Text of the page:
R HUGHES is honored to announce that De La Vega Designs is joining the showroom. Mark de La Vega opened De La Vega Designs in 2010 within a 7,000-square-foot loft in a historic dock building in Brooklyn creating bespoke furnishings for luxury retail clients such as Harry Winston, Bergdorf Goodman and Tiffany & Co.
Taking cues from a variety of global and historical references, DLV uses the highest-quality materials to re-invent forgotten techniques.
R HUGHES: What instigated you to open a 7,000 square foot space in 2010? This wasn’t a particularly easy time for the design industry.
De La Vega Designs: When we first moved into this space, it was a total steal. The rent was low, the space was gorgeous, expansive, and by the water – and we knew we would grow into it as we did. However, starting off we were just thrilled to have a place to work that was beautiful and inspiring. We used to skateboard around the loft and installed a rope swing for our kids.
Now… we have the space designed to function as a busy atelier.
RH: What is the collaboration process like between you two?
DLV: We have a great understanding of each other’s roles, and our duties are siloed for the most part—design vs operations. We do draw inspiration from similar sources and agree on most everything—we understand each other well. Maggie nudges me on certain things, but my process is more instinctual and creative, a bit like lightning.
RH: What was that first commission process like with David Collins for Madonna? Having this be one of your first residential projects is certainly a feat.
DLV: It was a thrill, and at the same time very scary. We were new and inexperienced, but we knew it was something we had to pull off. I remember volunteering to deliver it personally and waive the delivery fee. The table was huge and heavy, and navigating it through the stairs to place in front of the fireplace in the Great Room gave me a tremendous amount of pride.
It wasn’t until later that we realized just how important this table would be to the company’s success. It became a symbol of our commitment to quality and service, not only for our clients but also for ourselves.
RH: DLV designs are playful, yet refined. Mark, how do you strike a balance?
DLV: I approach my designs as if they were a sculpture. It tends to be a process rooted in historical references, which are usually from early modernism, but I always like to branch out. There is definitely something playful about the way I work, and perhaps that comes from my enjoyment of what I do. I love my job!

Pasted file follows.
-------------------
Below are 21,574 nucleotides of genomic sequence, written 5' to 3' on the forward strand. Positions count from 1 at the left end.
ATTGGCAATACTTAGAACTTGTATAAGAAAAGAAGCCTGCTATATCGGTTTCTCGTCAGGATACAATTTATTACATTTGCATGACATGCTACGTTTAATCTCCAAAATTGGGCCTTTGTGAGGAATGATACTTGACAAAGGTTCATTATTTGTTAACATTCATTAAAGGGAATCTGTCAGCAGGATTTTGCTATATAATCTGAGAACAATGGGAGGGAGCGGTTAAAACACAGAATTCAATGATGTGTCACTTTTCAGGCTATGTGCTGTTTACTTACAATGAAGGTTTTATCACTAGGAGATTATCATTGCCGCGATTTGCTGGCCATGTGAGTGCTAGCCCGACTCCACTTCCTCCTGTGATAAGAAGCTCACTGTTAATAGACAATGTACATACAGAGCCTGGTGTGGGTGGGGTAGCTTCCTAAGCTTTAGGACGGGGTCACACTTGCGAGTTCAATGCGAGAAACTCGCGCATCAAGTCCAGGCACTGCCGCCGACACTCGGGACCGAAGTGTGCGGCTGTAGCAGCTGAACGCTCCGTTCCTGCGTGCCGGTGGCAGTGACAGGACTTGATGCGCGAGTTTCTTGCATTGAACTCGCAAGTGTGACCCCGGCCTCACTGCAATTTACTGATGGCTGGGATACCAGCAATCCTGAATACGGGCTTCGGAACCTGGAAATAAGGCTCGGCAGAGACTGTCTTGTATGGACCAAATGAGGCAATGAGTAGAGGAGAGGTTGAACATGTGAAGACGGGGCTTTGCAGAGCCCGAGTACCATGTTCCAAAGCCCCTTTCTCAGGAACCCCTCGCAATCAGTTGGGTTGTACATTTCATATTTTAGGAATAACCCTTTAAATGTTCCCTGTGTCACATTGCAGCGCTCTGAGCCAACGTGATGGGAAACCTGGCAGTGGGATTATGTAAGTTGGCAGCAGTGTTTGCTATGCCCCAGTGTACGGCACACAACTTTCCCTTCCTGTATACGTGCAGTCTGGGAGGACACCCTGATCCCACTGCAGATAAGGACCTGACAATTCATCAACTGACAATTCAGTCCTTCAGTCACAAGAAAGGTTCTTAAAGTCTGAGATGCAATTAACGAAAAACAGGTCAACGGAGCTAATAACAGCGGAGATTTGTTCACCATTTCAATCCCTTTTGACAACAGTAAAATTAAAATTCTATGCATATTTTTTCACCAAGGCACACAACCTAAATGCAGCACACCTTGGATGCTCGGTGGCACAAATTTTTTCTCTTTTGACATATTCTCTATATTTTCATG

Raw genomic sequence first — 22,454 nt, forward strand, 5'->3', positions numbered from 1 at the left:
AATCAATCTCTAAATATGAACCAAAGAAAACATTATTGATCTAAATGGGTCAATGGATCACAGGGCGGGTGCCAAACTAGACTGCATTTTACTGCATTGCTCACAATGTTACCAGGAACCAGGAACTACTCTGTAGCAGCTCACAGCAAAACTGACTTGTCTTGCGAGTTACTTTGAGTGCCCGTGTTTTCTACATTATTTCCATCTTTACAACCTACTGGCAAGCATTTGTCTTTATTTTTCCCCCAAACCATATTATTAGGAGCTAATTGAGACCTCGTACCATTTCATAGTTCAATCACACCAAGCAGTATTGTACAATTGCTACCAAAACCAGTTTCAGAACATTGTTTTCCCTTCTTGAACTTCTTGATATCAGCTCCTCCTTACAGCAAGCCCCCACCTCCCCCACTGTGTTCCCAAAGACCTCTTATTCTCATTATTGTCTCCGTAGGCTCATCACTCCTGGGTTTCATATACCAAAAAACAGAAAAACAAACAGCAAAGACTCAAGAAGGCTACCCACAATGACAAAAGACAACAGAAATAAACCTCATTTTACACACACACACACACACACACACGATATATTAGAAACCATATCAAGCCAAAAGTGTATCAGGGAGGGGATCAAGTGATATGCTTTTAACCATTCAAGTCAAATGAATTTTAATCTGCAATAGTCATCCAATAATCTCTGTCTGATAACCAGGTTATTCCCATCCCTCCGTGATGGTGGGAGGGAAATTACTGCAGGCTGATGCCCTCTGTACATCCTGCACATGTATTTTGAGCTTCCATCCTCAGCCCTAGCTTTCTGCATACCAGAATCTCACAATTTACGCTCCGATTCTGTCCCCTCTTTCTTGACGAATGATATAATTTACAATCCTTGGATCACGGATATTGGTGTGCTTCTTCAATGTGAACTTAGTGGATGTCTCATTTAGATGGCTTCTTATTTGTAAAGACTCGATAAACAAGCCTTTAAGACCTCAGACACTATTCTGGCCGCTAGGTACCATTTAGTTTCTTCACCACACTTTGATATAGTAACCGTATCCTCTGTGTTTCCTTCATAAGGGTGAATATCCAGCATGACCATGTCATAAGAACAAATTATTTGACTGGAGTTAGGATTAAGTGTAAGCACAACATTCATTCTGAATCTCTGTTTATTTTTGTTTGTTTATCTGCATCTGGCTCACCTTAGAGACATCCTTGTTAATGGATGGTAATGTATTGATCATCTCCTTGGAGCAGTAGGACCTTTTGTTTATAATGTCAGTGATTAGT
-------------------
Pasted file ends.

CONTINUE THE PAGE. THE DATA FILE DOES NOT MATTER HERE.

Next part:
RH: Using materials like Coquille D’oeuf, Verre Eglomise, Cast Aluminium, Silicone Bronze, Eggshell, leather & more to create eye-catching pieces through unconventional & long forgotten methods. Firstly, what is your preferred material to work with? (You can see a list of all materials used by DLV HERE)
DLV: That would be like choosing your favorite child! I truly love them all. I think that’s part of the reason I gravitated towards design in the first place—to be able to explore new materials and new ways of using them. I believe it’s important not just to use the same tool over and over again, but also to learn how each tool can be used differently, depending on what you’re trying to accomplish.
RH: Secondly, what is one of those forgotten techniques you’ve enjoyed discovering & enjoyed exploring?
The Coquille D’Oeuf, eggshell mosaic, is definitely the most special technique. Most people have never heard of it and it allows me to play and explore my background in fine art and graphic design. I love working with the eggshells because they are so fragile. It’s like a puzzle—grouping the fragments together. The broken edges can even be used as part of the design or just left as an interesting texture.
My work has always been about combining different things that I love into one piece.
RH: What is the most challenging technique when creating pieces?
DLV: Working with wood and metal, I find the two to be equally challenging. Both have their own sets of rules that must be respected in order to become adept at craftsmanship.
RH: You’ve mentioned before that “A well made, well designed piece of furniture becomes more than a reliable friend, it becomes a member of the family”…what is one piece in your home do you view this way?
DLV: The Abuelo Bureau is actually the piece that triggered the quote that you are referencing. Not only did the original come from my grandparents home in Mexico, but it has now evolved into a beautiful and well made collection. I interact with it every day. My kids interact with it everyday… decades later, generations later.
RH: We are big on monthly playlists at R HUGHES with our OFFICE Radio series. That begs the question, what song of his would you add to our next playlist?’
DLV: Right now, anything from Samm Henshaw – his song Broke is a real ear worm.